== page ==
Fire Department & Home Fire Insurance Ratings
The North Carolina Department of Insurance regulates the insurance industry for the State of North Carolina. The Insurance Commissioner also serves as the State Fire Marshal. The Office of the State Fire Marshal (OSFM) is responsible for training fire and rescue personnel, administering the state building code and rating the fire suppression capabilities of fire departments across the state.
Insurance premiums for both residential and commercial structures can be impacted by multiple variables, including:
- Construction material
- Installation of sprinkler systems
- Number of stories/floors
- Square footage
- Distance from a fire station, etc.
Insurance costs are also impacted by the ISO (Insurance Services Office) rating of the primary fire department covering a home or business. 2018 ISO Ratings (PDF)
Rating classifications range from class 10 (the worst rating) to a rating of class 1 (the best). A structure beyond 6 road miles from the closest fire station of their district gets a 10 rating and is considered unprotected.
Over 1,000 of the 1,500 plus fire districts in North Carolina are rural. According to OSFM, in 2009 a little over 400 districts had a class 9 rating, around 200 had a class 7, over 450 had a class 6 and just over 300 had a class 5. All other rating classes were less than 100.
Orange County is covered by 12 fire departments. Efland, Eno, New Hope, Orange Grove, Cedar Grove, Caldwell, and White Cross fire departments cover rural districts. Orange Rural (Hillsborough), Chapel Hill and Carrboro fire departments cover municipal and rural areas. Mebane and North Chatham fire departments are located outside of Orange County, but cover areas within Orange County.
All of these departments are rated by OSFM for fire suppression capabilities. Fire department ratings are based on three general areas; The Fire Department, Communications, and the Water Supply.
The largest item for rating is categorized as the “fire department,” accounting for 50% of the score.
- Distribution/location of stations (4%)
- Engines (10%)
- Ladder and/or service truck (5%)
- Personnel (15%)
- Pumping capacity (5%)
- Training (9%)
- And additional items.
Personnel includes volunteer and/or paid staff. OSFM looks for a minimum of 20 members over the age of 18 for a single station and 28 members for a two-station department. Some departments have a junior program for high school age volunteers, but juniors do not count for ratings.
Of the elements listed, the engine portion is rated on equipment carried on the engine based on a requirement list provided by OSFM, the list contains over 40 items. The list includes breathing equipment (air packs), radios, handheld lights, cutting tools and foam, as well as hose, nozzles and ladders, just to name some of the items.
Water supply is considered for 40% of the rating.
Municipalities typically have fire hydrants on a city water system. Evaluation would include source of supply, distribution (size of the underground water pipelines), frequency (distance between hydrants), flow rates, etc.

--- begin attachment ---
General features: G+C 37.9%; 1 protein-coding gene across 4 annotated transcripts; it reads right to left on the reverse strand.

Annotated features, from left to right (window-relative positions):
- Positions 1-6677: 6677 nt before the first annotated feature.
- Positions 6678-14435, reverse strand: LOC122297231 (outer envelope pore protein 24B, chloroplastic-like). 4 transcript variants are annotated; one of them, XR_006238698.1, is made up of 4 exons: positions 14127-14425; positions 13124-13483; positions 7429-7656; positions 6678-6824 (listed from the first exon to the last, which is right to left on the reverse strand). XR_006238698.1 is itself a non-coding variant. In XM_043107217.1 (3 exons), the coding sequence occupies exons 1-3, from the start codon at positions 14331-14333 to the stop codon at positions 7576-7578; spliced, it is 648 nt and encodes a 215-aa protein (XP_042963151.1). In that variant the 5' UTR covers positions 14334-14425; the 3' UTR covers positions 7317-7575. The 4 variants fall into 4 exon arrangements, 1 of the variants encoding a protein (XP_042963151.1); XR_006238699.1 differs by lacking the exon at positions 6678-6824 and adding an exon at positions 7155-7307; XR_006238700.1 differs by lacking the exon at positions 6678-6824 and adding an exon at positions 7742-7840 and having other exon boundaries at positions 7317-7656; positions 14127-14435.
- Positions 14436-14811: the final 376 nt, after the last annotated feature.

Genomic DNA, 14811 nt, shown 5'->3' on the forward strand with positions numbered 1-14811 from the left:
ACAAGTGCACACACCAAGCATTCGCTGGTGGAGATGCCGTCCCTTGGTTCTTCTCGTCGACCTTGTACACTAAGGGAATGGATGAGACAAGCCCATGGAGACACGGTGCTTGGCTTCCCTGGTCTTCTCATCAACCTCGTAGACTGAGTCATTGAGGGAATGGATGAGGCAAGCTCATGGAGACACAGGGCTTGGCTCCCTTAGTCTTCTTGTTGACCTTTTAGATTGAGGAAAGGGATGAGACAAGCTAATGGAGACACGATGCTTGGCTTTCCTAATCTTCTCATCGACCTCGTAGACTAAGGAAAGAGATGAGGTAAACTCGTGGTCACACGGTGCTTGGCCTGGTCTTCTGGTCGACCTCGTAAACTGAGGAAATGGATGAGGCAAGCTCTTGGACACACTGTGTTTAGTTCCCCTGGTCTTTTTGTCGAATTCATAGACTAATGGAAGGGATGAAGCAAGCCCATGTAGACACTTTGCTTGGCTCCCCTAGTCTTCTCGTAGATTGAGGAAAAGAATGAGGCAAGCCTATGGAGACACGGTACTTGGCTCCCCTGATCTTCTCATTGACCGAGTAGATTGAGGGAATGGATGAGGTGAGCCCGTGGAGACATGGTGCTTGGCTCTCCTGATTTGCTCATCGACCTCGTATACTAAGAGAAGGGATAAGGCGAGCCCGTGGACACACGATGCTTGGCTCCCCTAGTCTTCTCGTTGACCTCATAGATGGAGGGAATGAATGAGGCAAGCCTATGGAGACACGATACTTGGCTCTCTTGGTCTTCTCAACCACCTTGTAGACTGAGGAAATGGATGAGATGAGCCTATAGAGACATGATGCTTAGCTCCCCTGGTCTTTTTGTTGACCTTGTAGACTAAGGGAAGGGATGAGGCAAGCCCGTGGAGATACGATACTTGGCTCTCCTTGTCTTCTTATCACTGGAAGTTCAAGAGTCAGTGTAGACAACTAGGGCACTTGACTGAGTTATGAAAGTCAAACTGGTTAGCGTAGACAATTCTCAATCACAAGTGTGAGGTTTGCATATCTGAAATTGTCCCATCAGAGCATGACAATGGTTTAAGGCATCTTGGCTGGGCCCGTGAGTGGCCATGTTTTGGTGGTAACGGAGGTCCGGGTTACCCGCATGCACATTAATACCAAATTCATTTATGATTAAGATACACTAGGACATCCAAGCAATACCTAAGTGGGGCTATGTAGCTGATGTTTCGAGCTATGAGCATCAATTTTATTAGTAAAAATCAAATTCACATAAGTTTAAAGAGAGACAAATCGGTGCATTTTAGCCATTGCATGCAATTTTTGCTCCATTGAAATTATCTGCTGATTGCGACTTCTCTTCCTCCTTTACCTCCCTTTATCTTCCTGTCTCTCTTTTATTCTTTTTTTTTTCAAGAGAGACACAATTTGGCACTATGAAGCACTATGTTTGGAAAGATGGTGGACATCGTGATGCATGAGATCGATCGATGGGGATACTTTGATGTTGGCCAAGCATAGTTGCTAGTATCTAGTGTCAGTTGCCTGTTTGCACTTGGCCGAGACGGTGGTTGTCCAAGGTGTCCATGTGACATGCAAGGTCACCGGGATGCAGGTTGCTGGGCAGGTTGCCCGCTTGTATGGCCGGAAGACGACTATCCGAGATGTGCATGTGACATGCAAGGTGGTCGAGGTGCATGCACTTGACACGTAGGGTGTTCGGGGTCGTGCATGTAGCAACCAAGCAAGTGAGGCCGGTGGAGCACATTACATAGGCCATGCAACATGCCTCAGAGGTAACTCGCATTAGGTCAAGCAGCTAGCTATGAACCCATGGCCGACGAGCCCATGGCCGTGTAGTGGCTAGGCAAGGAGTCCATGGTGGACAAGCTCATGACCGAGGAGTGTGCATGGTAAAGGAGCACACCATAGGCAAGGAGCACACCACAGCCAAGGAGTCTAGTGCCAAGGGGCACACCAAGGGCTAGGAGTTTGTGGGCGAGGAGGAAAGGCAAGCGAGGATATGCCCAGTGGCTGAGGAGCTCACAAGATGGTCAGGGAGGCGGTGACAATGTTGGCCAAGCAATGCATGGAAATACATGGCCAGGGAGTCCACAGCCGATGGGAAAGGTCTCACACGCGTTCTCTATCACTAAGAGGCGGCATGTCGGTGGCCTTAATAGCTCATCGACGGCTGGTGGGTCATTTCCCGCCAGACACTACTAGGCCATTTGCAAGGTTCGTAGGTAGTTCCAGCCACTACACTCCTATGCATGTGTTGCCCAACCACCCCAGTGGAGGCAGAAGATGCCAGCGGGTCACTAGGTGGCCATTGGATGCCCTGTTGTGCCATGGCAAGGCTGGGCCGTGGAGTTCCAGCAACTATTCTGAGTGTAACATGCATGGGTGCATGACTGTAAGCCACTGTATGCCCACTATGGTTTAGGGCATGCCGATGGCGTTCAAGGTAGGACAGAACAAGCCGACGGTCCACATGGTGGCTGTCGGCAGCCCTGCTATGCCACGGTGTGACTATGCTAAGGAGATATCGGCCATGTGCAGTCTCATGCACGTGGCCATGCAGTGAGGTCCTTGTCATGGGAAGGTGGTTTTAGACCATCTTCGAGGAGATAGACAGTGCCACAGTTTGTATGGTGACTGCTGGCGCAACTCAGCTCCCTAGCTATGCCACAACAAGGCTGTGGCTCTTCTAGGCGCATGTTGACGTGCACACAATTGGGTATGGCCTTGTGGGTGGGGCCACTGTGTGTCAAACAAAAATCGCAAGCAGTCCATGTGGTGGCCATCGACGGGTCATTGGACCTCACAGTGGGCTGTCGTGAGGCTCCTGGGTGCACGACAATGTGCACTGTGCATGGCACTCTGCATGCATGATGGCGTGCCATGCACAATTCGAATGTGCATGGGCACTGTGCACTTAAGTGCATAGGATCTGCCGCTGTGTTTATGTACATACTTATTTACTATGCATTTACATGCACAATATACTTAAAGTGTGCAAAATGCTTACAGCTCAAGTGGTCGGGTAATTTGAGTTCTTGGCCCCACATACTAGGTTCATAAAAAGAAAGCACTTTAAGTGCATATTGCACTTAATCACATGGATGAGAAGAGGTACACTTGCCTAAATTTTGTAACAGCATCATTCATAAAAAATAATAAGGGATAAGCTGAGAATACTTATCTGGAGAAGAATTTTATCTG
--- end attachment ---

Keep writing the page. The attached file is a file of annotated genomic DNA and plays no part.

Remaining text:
Rural departments typically have to take water to the fire. For a small fire, the first in truck may carry enough water to put out the fire. For larger fires, a water shuttle or tanker relay may need to be established.
The three or four closest fire departments are dispatched to a structure fire.
Rural Water Supply
Rural water supply ratings for a tanker relay take into consideration source (hydrants beyond hose length, pond, rivers, etc.), capacity of the source (pond size) and distance from the source.
Capacity of the truck is considered in the calculations for the rating. Most rural fire engines carry 1,000 gallons of water and can pump over 1,000 gallons a minute.
There are two basic classifications for rural trucks, “engines” for fighting fire and “tankers” for hauling water. Portable storage units or drop tanks are typically used in a water shuttle operation.
Departments are actually time tested for water shuttle during the evaluation by the Office of the State Fire Marshal.
Communications is essentially 911 services. Components include the population served, number of phone circuits, number of telecommunicators (dispatchers/operators), emergency power (generator), as well as additional criteria. Communications accounts for 10% of a fire department’s ISO rating.
In the past insurance premiums may have been determined by a general town address or zip code. Over the past few years, mapping and addressing systems, including Google Maps, have become more sophisticated and more common as a business tool for insurance companies. Now it is much easier for an insurance company to determine if a structure is beyond 6-miles from the district fire station.
Local fire departments continue to look at ways to improve services. New stations are planned or under construction. Some departments have recently improved ratings. Some departments are attending training, collecting documentation and preparing for an OSFM evaluation with hopes of classification improvements. The Orange County Board of Commissioners has also created a committee to provide recommendations for improvements in emergency services.
For additional information on the rating system contact the North Carolina Office of the State Fire Marshal. For information on fire department ratings within Orange County contact the Orange Emergency Services Department - Fire & Life Safety Division at 919-245-6100.